Meanwhile the army in Germany had sworn allegiance to Vitellius. When the news reached Otho he persuaded the Senate to send a deputation, advising the soldiers to maintain peace and order, since an emperor had already been chosen. However he also sent envoys with letters and personal messages, offering to share power with Vitellius, and marry his daughter. With civil war clearly inevitable, on the approach of Vitelliuss advance guard, who had marched on Rome led by their generals, . . . Otho began his campaign vigorously, and indeed too hastily. . . .

His army won three engagements, but of a minor nature, firstly in the Alps, then near Placentia, and finally at a place called Castors, and were ultimately defeated in a decisive and treacherous encounter at Betriacum (on the 14th April). . . . After this defeat, Otho resolved to commit suicide, more from feelings of shame, which many have thought justified, and a reluctance to continue the struggle with such high cost to life and property, than from any diffidence or fear of failure shown by his soldiers. . . . On waking at dawn (on the 16th of April, AD69), he promptly dealt himself a single knife-blow in the left side of his chest, and first concealing and then showing the wound to those who rushed in at the sound of his groaning, he breathed his last. . . . Otho was thirty-six years old when he died, on the ninety-second day of his reign. . . .

Neither his bodily form nor appearance suggested great courage. He is said to have been of medium height, bandy-legged and splay-footed, though as fastidious as a woman in personal matters. He had his body-hair plucked, and wore a toupee to cover his scanty locks, so well-made and so close-fitting that its presence was not apparent.
Blindado
MarcAntonyDenGalley.jpg
1bd Mark Antony Battles Octavian11 viewsMark Antony
32-31 BC

Denarius

Galley, ANT AVG III VIR R P C, counter-marked
Legionary eagle between two standards, counter-marked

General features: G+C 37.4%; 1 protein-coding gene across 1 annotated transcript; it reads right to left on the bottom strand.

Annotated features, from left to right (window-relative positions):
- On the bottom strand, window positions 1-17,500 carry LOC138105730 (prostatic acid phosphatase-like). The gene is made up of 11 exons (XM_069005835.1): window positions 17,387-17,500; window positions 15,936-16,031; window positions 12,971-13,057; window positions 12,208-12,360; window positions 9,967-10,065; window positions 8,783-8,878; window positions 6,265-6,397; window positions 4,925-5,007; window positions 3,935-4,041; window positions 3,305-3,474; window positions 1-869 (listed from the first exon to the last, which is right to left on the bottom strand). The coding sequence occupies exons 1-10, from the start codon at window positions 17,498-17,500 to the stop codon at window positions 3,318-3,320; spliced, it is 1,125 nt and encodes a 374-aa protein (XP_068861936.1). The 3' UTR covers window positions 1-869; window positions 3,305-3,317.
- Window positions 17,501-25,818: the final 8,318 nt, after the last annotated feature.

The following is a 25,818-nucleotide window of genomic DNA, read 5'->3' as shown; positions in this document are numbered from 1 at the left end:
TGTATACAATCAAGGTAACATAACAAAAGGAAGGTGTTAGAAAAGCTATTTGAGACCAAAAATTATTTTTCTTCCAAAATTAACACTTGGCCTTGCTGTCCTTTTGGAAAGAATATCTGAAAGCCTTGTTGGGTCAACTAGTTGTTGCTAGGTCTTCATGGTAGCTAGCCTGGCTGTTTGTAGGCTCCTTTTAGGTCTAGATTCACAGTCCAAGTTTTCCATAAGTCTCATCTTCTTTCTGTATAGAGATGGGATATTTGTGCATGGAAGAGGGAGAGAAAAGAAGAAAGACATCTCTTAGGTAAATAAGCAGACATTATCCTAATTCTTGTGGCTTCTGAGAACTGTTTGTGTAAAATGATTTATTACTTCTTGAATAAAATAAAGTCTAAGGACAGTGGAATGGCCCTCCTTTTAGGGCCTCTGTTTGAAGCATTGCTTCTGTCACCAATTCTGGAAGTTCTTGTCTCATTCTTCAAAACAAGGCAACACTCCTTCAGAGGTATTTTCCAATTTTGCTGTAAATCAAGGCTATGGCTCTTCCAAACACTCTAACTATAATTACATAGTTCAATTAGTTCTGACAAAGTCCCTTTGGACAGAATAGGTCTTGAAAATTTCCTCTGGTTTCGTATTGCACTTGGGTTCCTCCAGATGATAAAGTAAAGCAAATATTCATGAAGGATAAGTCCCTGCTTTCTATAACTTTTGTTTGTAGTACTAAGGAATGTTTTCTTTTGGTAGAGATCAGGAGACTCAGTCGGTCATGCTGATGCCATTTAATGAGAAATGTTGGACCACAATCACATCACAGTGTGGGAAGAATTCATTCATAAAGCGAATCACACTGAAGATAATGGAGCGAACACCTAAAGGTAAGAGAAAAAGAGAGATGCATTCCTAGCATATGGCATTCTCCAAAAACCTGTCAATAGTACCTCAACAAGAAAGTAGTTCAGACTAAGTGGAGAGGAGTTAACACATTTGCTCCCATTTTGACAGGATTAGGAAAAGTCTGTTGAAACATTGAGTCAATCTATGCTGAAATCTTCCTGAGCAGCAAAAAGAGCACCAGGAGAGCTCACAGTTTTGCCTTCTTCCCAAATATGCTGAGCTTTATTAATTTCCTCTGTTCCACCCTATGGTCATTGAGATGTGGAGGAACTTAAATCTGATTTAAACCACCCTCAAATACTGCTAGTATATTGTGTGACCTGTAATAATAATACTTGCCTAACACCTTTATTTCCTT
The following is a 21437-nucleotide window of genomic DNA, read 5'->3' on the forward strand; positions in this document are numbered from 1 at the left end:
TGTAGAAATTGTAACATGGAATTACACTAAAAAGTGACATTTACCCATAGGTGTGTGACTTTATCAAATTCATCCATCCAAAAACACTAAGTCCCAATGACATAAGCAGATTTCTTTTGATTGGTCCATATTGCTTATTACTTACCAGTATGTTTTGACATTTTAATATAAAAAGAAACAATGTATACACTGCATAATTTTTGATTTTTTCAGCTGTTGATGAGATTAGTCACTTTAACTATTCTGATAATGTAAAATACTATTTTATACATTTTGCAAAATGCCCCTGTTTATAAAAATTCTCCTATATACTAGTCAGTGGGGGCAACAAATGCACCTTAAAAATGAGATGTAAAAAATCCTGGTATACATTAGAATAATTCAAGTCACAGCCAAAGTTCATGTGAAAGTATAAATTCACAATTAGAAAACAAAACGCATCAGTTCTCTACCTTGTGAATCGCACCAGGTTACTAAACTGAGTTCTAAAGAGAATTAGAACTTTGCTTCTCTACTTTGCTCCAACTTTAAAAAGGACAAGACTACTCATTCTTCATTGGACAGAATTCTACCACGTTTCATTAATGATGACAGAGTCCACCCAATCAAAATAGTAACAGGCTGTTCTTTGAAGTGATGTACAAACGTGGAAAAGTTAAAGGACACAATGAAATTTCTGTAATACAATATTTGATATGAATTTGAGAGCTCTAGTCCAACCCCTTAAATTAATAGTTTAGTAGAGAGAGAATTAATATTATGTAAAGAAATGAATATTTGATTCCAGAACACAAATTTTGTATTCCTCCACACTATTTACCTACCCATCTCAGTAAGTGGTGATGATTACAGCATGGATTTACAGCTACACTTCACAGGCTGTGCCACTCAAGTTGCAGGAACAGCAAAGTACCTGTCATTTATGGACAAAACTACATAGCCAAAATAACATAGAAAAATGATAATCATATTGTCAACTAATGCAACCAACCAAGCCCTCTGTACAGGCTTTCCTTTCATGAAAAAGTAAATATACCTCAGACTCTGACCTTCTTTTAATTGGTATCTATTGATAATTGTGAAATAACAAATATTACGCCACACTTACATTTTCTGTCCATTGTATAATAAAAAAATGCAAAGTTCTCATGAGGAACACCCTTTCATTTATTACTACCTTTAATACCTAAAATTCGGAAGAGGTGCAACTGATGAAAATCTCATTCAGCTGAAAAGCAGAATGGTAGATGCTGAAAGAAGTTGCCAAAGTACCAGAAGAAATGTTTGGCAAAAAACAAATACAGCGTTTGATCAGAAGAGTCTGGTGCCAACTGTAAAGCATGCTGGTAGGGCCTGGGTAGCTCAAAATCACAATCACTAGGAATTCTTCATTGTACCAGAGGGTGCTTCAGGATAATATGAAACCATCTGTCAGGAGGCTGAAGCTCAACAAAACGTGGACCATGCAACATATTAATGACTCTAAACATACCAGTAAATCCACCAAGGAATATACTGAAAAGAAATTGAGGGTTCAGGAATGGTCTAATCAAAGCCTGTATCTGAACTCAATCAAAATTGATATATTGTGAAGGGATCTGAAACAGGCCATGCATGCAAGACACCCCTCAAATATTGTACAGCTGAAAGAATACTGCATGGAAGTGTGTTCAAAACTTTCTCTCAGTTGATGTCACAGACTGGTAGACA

Seaby, Mark Antony 26ff

Plutarch described the outbreak of the conflict thusly: That night Antony had a very unlucky dream, fancying that his right hand was thunderstruck. And, some few days after, he was informed that Caesar was plotting to take his life. Caesar explained, but was not believed, so that the breach was now made as wide as ever; each of them hurried about all through Italy to engage, by great offers, the old soldiers that lay scattered in their settlements, and to be the first to secure the troops that still remained undischarged. Cicero was at this time the man of greatest influence in Rome. He made use of all his art to exasperate the people against Antony, and at length persuaded the senate to declare him a public enemy, to send Caesar the rods and axes and other marks of honour usually given to proctors, and to issue orders to Hirtius and Pansa, who were the consuls, to drive Antony out of Italy.
Blindado
AurelianusAntPietas.jpg
1dk Aurelian28 views270-275

Radiate, cuirassed bust, right, IMP AVRELIANVS AVG
Aurelian & Severina or priest standing facing each other, each holding short sceptre, sacrificing at altar between them, S in ex, PIETAS AVG

Zosimus recorded: Aurelianus, having regulated the empire, went from Rome to Aquileia, and from thence into Pannonia, which he was informed the Scythians were preparing to invade. For this reason he sent orders to the inhabitants of that country to carry into the towns all their corn and cattle, and every thing that could be of use to the enemy, in order to distress them with famine, with which they were already afflicted. The Barbarians having crossed the river into Pannonia had an engagement, the result of which was nearly equal. But the same night, the Barbarians recrossed the river, and as soon as day appeared, sent ambassadors to treat for peace. |25